Millinocket was first settled in 1829 by Thomas Fowler and his family, who cleared land for a farm. When the Bangor and Aroostook Railroad extended service to Houlton in 1894, the line ran through the area, opening it to development. Charles W. Mullen, an engineering graduate from the University of Maine, proposed a hydroelectric dam on the Penobscot River. He recognized the falls as an ideal water power source to operate a large pulp and paper mill. Mullen contacted Garret Schenck, vice-president of the International Paper mill at Rumford Falls and an expert in the industry, about building a pulp and paper mill near the dam. Mr. Schenck agreed, and set about obtaining the necessary financial backing.
After securing land rights, the chosen site was at the junction of the West Branch of the Penobscot River and Millinocket Stream, where it stands today. Things moved quickly, and on May 15, 1899, construction began on the Great Northern Paper Company mill. As the location was not near existing towns, it became necessary to build one. Millinocket, meaning "the land of many islands" after all the islands in the Penobscot River, was incorporated on March 16, 1901.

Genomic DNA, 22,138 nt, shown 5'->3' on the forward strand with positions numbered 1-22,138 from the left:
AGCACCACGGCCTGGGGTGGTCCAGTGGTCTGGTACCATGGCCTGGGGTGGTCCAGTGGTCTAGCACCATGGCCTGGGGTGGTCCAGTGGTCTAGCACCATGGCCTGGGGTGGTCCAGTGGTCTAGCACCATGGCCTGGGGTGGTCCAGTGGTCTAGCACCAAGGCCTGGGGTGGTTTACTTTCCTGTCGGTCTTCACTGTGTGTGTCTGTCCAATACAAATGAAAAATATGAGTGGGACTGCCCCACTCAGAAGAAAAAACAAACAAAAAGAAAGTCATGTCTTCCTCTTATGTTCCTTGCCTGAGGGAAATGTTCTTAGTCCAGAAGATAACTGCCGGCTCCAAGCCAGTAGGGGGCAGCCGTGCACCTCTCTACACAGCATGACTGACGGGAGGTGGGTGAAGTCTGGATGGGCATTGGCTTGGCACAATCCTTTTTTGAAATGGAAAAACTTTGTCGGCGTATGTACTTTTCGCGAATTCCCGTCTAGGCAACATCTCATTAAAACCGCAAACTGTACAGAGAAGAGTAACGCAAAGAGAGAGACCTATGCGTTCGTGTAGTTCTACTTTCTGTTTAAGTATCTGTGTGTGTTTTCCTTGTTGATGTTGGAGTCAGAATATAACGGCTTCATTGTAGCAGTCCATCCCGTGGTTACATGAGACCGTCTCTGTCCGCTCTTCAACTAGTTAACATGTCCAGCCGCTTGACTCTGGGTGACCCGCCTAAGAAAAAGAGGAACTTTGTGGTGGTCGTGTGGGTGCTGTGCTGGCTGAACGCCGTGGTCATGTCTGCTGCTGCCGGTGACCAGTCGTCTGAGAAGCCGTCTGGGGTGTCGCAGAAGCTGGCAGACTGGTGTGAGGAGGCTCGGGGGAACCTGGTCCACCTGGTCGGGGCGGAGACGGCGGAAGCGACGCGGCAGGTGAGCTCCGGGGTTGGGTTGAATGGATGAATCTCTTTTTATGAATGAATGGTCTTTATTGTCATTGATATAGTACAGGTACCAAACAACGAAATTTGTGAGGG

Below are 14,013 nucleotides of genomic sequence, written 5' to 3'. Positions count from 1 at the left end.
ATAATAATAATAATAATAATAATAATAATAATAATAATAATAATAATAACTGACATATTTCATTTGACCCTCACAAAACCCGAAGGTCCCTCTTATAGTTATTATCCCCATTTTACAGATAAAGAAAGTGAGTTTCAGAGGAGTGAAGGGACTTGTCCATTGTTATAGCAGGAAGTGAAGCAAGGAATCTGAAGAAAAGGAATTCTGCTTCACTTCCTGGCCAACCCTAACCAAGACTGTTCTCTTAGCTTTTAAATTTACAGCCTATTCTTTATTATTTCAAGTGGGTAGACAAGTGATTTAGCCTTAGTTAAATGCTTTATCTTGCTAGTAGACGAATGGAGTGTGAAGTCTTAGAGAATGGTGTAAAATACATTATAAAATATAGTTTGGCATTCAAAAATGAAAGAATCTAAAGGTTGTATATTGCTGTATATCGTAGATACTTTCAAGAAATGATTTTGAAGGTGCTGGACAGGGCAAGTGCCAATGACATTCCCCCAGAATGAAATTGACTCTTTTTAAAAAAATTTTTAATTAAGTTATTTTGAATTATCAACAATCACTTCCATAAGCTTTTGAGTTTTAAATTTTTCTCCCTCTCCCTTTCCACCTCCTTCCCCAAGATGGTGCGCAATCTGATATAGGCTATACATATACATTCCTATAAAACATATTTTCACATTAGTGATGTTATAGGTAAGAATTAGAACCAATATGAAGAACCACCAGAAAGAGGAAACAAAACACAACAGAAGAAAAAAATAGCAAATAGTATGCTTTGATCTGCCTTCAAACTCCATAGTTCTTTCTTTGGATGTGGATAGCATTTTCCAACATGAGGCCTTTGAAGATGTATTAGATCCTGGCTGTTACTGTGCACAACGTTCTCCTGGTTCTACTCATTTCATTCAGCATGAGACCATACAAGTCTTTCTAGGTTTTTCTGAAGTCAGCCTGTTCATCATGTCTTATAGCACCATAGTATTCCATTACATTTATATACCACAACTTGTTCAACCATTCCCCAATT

Garret Schenck contracted bonded labor, especially stonemasons from Italy. The term "bonded" in this case referred to the fact that the Italians owed for the passage to America and were in debt the minute they set foot in this country. Italian masons were largely responsible for the construction of the Millinocket mill.
Throughout the 20th century, the community prospered. It developed a reputation as a small but successful rural town, mostly due to the paper industry, but also to its proximity to Katahdin, Maine's tallest mountain, and Moosehead Lake, Maine's largest lake.
In early 2003, however, Great Northern Paper announced it had filed for bankruptcy protection for its Millinocket and East Millinocket mills. Since then, the mill town has struggled to reshape its economy, while receiving significant help from the state government and local economic development efforts. Shortly after closing the mills, a Canadian corporation purchased the bankrupt paper mills in both Millinocket and East Millinocket. Currently, the paper mill employs over 200 workers in East Millinocket Mill only. In additional to the traditional forest products industry, Millinocket has been growing a service economy, and has grown into a major four-season tourist attraction. The region is served by the Millinocket Municipal Airport, which sells both 100LL avgas and jet fuel.